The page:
It’s Your Brand: Make it personal


In our last blog, I presented how crucial it is to the customer experience that you build trust, and how trust is built through creating a more personal experience. Trust and the customer experience are intrinsically tied to your brand.

If you are like many small business owners, you don’t spend much time thinking about your brand image. That’s a terrible mistake. Many retailers convince themselves that their customers know who they are and what they do. What else do customers need to know?

Here’s what I believe. What makes your business unique and more successful than your competition is your brand. Branding is about the total experience. If that sounds familiar, it should. Brand is the result of a consistent customer experience; it’s about how you engage your customers so they clearly understand that you deliver more than simply products and services.

The old school concept of branding is often defined as a name, slogan, design, symbol, or any other feature that identifies one seller’s goods or services as distinct from those of other sellers.

But today, brand is not just a clever tagline or pleasing logo. It’s what former advertising exec David Ogilvy called: “The intangible sum of a products’ attributes.”

Your brand is your promise to your customers and what they should expect every time they visit your business. That brand promise can only be delivered from a position of trust. And, again, that trust is created by building a personal relationship. Build a personal bond with your customer and they will develop a relationship of trust with your brand.

Over my career, I’ve had numerous discussions with retailers who’ve been in operation for decades and they state, matter-of-factly, that their customers know who they are and what they do. That may be true, but do you want to be known just for what you do? Or, do you want to be known as the only place to go if customers need your products and services. There’s a world of difference.

Last fall I experienced a completely new customer engagement approach that to this day has stuck with me. When leaving a local retailer, the door was opened for me by a young employee who politely asked, “Is there anything we could have done better for you today?” Wow!!! After processing the question, I replied, “No, but thank you for asking.” His response: “Thank you for your business!” Make no mistake; your brand is you and your people!

Why engage your customer and create expectations?

Consumers go out of their way for brands they trust. You want your customers to become your brand advocate because, as humans, we do business with people we like and trust. And, people influence people.

Doing business with those we trust is built into our DNA and part of our evolutionary process. We feel first and think second. This is supported by the fact that the emotional brain processes sensory information in one-fifth the time that it takes our cognitive brain to assimilate the same input.

Simply stated, all human decisions are made using both our hearts and our heads. Emotions, trust, love and hate play an integral part, and branding helps customers understand how they should feel when shopping at your establishment.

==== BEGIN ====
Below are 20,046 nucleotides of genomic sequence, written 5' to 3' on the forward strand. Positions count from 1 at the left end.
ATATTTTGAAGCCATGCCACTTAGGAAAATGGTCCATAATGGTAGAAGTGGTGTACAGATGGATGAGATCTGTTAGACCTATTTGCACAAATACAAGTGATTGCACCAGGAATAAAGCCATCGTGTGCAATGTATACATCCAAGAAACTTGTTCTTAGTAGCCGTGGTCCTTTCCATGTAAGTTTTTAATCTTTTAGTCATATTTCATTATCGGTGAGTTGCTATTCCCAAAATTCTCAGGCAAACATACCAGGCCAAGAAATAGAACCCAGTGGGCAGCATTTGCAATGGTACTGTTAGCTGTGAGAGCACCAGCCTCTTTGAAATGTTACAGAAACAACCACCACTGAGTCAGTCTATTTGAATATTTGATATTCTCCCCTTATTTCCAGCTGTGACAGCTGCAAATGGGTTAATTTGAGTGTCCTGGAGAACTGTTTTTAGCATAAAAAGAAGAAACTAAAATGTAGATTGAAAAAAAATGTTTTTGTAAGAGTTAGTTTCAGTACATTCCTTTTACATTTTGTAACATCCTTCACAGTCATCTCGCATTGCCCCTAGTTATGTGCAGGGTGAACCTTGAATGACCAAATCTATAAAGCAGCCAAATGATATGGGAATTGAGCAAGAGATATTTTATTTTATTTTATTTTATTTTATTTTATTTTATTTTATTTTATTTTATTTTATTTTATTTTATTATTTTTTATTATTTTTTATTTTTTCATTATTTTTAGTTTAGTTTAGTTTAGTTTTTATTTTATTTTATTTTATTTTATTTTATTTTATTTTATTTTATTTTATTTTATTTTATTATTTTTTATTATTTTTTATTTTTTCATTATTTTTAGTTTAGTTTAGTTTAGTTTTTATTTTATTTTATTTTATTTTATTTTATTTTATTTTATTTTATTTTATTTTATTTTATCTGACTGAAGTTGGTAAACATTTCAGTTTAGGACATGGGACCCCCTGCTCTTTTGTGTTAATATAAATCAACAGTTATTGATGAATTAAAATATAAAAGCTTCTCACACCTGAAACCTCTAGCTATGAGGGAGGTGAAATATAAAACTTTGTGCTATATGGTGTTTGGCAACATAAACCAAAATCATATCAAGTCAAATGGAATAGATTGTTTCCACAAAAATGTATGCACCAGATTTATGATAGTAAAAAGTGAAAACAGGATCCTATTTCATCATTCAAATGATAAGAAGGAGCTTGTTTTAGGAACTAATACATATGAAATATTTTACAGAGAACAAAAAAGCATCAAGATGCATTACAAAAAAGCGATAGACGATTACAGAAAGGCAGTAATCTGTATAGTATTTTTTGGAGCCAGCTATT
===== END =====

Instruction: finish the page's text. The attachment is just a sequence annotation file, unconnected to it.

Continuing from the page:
What is your Brand?

Consider the following before you declare what your brand is:

Why do your customers currently do business with you? If you haven’t given any thought to your brand, your customers certainly have. Understand why they come to your store and what’s in it for them to shop there.

Who are your customers? You need to know your audience. Younger consumers expect different things out of a relationship than older consumers. Understand the demographic (age, income, education) and psychographic (lifestyle choices) needs of your customer. Then exceed those needs.

What makes you unique or different from your competition? Rethink and reinvent how you can bring your brand to life. Elevate your customer’s experience, be disruptive in your thinking!

Don’t be afraid to stand for something. Research suggests that consumers share their values through brands they associate with. They connect with brands that are meaningful to them and reflect what’s important in their lives. Ask yourself: am I important to my customer? If not, make yourself important!

Next step

Become obsessed about delivering your brand experience. Look through the eyes of your trusted customers to better understand how you can make their experience the best it can be. Then exceed it.

The next step is to share your branding strategy with staff. Empower your staff to leverage your brand so they can better serve the needs of your customers. Remember, your staff are often the first point of contact with your customers. Make sure they understand what your brand is and why it’s so important they deliver the same experience every time.

Store colour, logo, name and national affiliation pale in comparison to employees as brand advocates.

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Ken has worked in the LBM business for over 17 years, including senior management experience in the manufacture of building products. He has a keen understanding of the relationship among vendors, manufacturers and the independents, as well as a thorough understanding of the contractor and consumer base in every region of the country. Ken's highest priority for Castle is to "buy competitively day to day" in order to keep its independent dealers competitive. "The result is that Castle shareholders enjoy greater returns today than ever before. There can be no greater testament to the strength of the team we've built," says Ken. "My job is to make them stronger and stronger."